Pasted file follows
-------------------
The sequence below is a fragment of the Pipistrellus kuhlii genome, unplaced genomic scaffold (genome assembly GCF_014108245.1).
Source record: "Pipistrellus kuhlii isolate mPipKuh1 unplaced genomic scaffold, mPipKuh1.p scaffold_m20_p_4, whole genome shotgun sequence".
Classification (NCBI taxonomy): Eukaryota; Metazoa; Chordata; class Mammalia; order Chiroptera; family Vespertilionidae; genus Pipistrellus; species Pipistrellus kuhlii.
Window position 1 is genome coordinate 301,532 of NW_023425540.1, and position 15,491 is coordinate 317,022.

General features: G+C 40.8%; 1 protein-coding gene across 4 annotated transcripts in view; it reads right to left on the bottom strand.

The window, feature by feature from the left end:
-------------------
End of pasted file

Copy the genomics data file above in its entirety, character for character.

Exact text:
The sequence below is a fragment of the Pipistrellus kuhlii genome, unplaced genomic scaffold (genome assembly GCF_014108245.1).
Source record: "Pipistrellus kuhlii isolate mPipKuh1 unplaced genomic scaffold, mPipKuh1.p scaffold_m20_p_4, whole genome shotgun sequence".
Classification (NCBI taxonomy): Eukaryota; Metazoa; Chordata; class Mammalia; order Chiroptera; family Vespertilionidae; genus Pipistrellus; species Pipistrellus kuhlii.
Window position 1 is genome coordinate 301,532 of NW_023425540.1, and position 15,491 is coordinate 317,022.

General features: G+C 40.8%; 1 protein-coding gene across 4 annotated transcripts in view; it reads right to left on the bottom strand.

The window, feature by feature from the left end: